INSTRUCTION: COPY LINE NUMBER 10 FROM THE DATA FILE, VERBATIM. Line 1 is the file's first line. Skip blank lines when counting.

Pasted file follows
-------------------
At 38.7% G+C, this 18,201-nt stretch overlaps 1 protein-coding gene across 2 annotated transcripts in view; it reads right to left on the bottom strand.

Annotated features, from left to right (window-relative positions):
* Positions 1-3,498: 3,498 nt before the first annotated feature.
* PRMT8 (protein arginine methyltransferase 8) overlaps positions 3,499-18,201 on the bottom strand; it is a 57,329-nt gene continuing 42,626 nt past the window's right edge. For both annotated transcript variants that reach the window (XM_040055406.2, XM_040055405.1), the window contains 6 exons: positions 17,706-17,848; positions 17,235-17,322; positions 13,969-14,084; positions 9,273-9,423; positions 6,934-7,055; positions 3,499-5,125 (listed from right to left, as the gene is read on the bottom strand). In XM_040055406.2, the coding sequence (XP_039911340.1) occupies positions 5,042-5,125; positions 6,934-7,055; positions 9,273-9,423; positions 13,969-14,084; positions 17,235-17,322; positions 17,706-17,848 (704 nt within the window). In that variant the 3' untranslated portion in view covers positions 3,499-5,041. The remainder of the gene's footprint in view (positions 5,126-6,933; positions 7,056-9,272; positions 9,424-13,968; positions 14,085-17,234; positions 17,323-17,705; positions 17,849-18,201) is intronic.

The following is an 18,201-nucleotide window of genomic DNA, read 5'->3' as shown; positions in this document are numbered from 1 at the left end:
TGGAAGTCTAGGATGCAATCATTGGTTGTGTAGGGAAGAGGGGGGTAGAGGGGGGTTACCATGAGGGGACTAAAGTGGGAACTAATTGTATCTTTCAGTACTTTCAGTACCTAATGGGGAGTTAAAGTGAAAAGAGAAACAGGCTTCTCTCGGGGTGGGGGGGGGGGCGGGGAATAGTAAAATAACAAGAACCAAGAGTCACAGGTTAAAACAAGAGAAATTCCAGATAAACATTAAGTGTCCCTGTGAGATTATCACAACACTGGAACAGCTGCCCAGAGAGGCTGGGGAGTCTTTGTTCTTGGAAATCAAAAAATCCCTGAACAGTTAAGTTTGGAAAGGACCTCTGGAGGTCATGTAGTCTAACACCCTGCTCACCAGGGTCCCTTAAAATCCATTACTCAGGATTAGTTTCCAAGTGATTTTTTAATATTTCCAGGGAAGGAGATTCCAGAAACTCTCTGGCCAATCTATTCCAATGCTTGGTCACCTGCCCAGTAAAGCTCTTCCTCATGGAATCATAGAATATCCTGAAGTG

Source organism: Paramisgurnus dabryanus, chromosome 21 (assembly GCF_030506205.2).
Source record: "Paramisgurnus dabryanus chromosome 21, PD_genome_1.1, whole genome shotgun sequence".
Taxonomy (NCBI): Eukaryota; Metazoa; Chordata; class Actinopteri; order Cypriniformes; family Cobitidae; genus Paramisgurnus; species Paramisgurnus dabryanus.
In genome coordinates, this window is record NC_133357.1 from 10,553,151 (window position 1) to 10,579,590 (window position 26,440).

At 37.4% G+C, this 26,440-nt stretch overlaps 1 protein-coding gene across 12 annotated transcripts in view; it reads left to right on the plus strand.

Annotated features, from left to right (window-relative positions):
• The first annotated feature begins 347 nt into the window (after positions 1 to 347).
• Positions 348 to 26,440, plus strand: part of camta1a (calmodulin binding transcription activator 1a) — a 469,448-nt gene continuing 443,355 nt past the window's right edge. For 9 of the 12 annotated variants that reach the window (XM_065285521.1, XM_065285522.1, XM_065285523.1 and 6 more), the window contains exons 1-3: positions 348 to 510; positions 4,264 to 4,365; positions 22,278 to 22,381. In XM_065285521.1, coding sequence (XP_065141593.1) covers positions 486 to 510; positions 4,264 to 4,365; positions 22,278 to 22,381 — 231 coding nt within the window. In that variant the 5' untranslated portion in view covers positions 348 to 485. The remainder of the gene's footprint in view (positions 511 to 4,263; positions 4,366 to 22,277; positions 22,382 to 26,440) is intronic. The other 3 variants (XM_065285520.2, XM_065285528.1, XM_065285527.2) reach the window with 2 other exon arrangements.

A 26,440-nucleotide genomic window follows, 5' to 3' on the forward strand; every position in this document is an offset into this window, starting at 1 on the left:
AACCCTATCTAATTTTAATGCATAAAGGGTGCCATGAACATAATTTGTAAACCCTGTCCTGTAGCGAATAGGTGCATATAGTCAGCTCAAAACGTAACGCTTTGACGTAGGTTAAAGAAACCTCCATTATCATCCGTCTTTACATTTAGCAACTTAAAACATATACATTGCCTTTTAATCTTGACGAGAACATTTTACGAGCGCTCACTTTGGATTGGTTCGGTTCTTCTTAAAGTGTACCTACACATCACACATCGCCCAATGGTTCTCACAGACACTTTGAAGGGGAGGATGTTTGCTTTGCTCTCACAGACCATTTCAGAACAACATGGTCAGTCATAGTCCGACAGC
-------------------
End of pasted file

In genome coordinates, this window is record NC_133357.1 from 10,553,151 (window position 1) to 10,579,590 (window position 26,440).